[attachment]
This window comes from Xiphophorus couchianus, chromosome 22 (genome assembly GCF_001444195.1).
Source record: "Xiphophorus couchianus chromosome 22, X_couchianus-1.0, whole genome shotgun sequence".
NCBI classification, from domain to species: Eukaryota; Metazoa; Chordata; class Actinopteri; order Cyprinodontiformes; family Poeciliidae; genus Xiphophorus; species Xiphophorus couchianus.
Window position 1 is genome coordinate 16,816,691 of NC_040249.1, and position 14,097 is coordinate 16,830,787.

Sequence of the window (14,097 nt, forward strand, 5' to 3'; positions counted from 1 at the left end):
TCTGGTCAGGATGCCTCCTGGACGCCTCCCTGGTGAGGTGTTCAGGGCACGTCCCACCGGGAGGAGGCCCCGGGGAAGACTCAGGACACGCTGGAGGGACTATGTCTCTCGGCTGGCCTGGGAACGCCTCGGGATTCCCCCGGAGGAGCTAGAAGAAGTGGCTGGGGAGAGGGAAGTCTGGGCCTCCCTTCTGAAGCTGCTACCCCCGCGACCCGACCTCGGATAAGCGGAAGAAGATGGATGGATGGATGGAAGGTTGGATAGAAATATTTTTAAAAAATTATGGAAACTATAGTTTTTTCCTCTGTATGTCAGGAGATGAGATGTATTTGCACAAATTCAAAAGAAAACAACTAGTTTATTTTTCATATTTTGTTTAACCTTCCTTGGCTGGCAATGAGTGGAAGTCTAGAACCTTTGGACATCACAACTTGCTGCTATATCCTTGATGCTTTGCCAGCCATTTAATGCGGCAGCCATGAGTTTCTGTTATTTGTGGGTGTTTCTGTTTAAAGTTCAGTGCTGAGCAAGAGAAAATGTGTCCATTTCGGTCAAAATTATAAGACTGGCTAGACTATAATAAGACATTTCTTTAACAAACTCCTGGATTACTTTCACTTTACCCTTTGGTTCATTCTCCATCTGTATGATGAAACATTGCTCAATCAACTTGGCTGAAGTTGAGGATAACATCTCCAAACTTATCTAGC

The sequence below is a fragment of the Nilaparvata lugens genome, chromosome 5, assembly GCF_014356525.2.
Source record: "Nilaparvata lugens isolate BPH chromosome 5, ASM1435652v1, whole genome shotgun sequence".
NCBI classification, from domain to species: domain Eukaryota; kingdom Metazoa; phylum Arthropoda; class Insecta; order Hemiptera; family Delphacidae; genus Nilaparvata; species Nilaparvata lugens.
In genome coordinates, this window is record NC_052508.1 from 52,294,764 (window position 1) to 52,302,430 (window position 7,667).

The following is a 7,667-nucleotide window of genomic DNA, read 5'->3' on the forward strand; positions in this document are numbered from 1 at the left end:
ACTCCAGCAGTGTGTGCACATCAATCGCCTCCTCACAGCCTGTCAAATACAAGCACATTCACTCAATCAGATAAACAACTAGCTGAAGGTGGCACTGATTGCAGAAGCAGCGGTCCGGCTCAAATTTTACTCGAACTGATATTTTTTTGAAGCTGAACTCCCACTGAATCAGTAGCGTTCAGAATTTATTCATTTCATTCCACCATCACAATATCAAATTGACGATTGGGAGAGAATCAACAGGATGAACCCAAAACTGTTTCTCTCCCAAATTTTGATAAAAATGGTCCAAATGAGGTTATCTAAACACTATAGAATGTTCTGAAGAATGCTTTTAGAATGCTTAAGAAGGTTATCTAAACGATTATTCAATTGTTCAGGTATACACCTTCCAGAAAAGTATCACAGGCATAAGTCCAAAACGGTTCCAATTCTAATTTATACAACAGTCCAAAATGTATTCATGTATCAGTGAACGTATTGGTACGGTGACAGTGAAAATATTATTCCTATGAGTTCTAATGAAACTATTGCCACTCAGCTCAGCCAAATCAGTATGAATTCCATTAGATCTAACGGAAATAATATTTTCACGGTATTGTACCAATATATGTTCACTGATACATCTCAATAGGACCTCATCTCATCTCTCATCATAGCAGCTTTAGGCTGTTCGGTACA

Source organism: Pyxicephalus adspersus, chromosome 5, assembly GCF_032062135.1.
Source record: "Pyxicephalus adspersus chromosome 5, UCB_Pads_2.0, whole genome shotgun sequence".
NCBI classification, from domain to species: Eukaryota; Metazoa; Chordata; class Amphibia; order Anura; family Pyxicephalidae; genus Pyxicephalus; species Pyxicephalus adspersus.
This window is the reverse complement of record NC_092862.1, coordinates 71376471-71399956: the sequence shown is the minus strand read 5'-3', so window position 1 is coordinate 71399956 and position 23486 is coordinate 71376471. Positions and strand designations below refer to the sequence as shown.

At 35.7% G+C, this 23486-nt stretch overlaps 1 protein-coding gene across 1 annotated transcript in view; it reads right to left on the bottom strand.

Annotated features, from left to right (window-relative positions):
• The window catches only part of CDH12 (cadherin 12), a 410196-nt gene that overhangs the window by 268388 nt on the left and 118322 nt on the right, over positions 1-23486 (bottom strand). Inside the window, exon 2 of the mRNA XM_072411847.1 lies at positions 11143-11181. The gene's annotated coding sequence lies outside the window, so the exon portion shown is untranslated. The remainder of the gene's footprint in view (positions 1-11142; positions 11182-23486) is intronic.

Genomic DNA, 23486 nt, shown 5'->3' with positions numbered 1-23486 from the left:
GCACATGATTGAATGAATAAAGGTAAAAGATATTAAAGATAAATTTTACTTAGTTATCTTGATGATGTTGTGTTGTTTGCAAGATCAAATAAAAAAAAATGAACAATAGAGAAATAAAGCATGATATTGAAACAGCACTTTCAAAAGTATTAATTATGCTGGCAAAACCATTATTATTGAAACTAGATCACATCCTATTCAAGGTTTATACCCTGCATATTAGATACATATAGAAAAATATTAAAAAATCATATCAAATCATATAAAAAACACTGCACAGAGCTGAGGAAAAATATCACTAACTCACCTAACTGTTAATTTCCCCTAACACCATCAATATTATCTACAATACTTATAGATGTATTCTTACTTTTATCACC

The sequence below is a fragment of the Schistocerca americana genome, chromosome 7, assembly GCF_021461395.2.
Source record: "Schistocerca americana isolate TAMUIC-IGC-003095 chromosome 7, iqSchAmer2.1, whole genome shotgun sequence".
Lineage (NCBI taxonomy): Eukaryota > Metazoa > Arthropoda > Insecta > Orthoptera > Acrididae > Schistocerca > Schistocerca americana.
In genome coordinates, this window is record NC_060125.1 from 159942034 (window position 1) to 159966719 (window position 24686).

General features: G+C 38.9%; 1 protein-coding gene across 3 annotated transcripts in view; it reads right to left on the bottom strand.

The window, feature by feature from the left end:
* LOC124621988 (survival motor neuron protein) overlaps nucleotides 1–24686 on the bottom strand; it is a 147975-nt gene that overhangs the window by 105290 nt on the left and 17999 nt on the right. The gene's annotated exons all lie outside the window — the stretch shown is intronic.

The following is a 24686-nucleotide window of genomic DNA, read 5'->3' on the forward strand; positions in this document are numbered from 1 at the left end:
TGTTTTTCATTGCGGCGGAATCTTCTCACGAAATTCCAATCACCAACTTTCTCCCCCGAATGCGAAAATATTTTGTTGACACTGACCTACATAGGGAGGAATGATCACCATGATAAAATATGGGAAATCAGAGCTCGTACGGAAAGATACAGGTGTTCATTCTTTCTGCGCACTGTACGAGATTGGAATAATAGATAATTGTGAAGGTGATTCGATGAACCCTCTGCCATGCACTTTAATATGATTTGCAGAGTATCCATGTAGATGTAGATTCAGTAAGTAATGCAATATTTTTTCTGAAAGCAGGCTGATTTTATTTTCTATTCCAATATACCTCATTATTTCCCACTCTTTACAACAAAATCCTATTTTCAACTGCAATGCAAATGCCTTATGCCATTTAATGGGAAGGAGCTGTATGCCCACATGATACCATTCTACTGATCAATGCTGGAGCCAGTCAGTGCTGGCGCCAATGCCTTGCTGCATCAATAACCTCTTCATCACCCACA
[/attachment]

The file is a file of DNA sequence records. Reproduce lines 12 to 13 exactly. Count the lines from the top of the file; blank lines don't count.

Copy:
ACTCCAGCAGTGTGTGCACATCAATCGCCTCCTCACAGCCTGTCAAATACAAGCACATTCACTCAATCAGATAAACAACTAGCTGAAGGTGGCACTGATTGCAGAAGCAGCGGTCCGGCTCAAATTTTACTCGAACTGATATTTTTTTGAAGCTGAACTCCCACTGAATCAGTAGCGTTCAGAATTTATTCATTTCATTCCACCATCACAATATCAAATTGACGATTGGGAGAGAATCAACAGGATGAACCCAAAACTGTTTCTCTCCCAAATTTTGATAAAAATGGTCCAAATGAGGTTATCTAAACACTATAGAATGTTCTGAAGAATGCTTTTAGAATGCTTAAGAAGGTTATCTAAACGATTATTCAATTGTTCAGGTATACACCTTCCAGAAAAGTATCACAGGCATAAGTCCAAAACGGTTCCAATTCTAATTTATACAACAGTCCAAAATGTATTCATGTATCAGTGAACGTATTGGTACGGTGACAGTGAAAATATTATTCCTATGAGTTCTAATGAAACTATTGCCACTCAGCTCAGCCAAATCAGTATGAATTCCATTAGATCTAACGGAAATAATATTTTCACGGTATTGTACCAATATATGTTCACTGATACATCTCAATAGGACCTCATCTCATCTCTCATCATAGCAGCTTTAGGCTGTTCGGTACA

Source organism: Pyxicephalus adspersus, chromosome 5, assembly GCF_032062135.1.